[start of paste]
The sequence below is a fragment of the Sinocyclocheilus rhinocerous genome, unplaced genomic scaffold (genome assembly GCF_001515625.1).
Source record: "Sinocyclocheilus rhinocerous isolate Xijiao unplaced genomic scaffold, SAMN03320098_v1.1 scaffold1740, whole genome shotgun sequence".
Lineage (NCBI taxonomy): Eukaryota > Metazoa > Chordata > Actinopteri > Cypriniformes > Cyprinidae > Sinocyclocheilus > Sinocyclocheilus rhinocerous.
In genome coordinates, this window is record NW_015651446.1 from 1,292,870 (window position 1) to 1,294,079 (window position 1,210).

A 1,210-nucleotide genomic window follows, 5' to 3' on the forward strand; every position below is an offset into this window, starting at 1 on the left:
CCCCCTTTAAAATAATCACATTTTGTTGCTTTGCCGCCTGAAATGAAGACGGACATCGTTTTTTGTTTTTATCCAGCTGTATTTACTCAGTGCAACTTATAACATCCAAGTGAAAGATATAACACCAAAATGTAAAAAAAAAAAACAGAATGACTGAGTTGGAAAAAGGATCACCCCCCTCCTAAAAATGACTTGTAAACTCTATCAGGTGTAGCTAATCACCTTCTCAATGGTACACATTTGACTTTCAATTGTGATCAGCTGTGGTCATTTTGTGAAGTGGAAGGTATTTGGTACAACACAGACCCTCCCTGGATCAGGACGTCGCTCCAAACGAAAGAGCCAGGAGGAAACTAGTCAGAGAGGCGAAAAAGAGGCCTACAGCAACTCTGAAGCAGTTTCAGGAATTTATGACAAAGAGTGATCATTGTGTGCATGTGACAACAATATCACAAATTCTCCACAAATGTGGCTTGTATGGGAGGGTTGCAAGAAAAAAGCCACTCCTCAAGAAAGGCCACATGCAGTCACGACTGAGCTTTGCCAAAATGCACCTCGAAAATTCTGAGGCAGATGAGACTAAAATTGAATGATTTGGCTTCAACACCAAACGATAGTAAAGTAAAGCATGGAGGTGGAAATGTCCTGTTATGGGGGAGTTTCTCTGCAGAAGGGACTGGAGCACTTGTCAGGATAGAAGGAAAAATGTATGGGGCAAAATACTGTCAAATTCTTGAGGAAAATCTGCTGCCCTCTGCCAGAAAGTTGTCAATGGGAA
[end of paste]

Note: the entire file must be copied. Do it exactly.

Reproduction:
The sequence below is a fragment of the Sinocyclocheilus rhinocerous genome, unplaced genomic scaffold (genome assembly GCF_001515625.1).
Source record: "Sinocyclocheilus rhinocerous isolate Xijiao unplaced genomic scaffold, SAMN03320098_v1.1 scaffold1740, whole genome shotgun sequence".
Lineage (NCBI taxonomy): Eukaryota > Metazoa > Chordata > Actinopteri > Cypriniformes > Cyprinidae > Sinocyclocheilus > Sinocyclocheilus rhinocerous.
In genome coordinates, this window is record NW_015651446.1 from 1,292,870 (window position 1) to 1,294,079 (window position 1,210).

A 1,210-nucleotide genomic window follows, 5' to 3' on the forward strand; every position below is an offset into this window, starting at 1 on the left:
CCCCCTTTAAAATAATCACATTTTGTTGCTTTGCCGCCTGAAATGAAGACGGACATCGTTTTTTGTTTTTATCCAGCTGTATTTACTCAGTGCAACTTATAACATCCAAGTGAAAGATATAACACCAAAATGTAAAAAAAAAAAACAGAATGACTGAGTTGGAAAAAGGATCACCCCCCTCCTAAAAATGACTTGTAAACTCTATCAGGTGTAGCTAATCACCTTCTCAATGGTACACATTTGACTTTCAATTGTGATCAGCTGTGGTCATTTTGTGAAGTGGAAGGTATTTGGTACAACACAGACCCTCCCTGGATCAGGACGTCGCTCCAAACGAAAGAGCCAGGAGGAAACTAGTCAGAGAGGCGAAAAAGAGGCCTACAGCAACTCTGAAGCAGTTTCAGGAATTTATGACAAAGAGTGATCATTGTGTGCATGTGACAACAATATCACAAATTCTCCACAAATGTGGCTTGTATGGGAGGGTTGCAAGAAAAAAGCCACTCCTCAAGAAAGGCCACATGCAGTCACGACTGAGCTTTGCCAAAATGCACCTCGAAAATTCTGAGGCAGATGAGACTAAAATTGAATGATTTGGCTTCAACACCAAACGATAGTAAAGTAAAGCATGGAGGTGGAAATGTCCTGTTATGGGGGAGTTTCTCTGCAGAAGGGACTGGAGCACTTGTCAGGATAGAAGGAAAAATGTATGGGGCAAAATACTGTCAAATTCTTGAGGAAAATCTGCTGCCCTCTGCCAGAAAGTTGTCAATGGGAA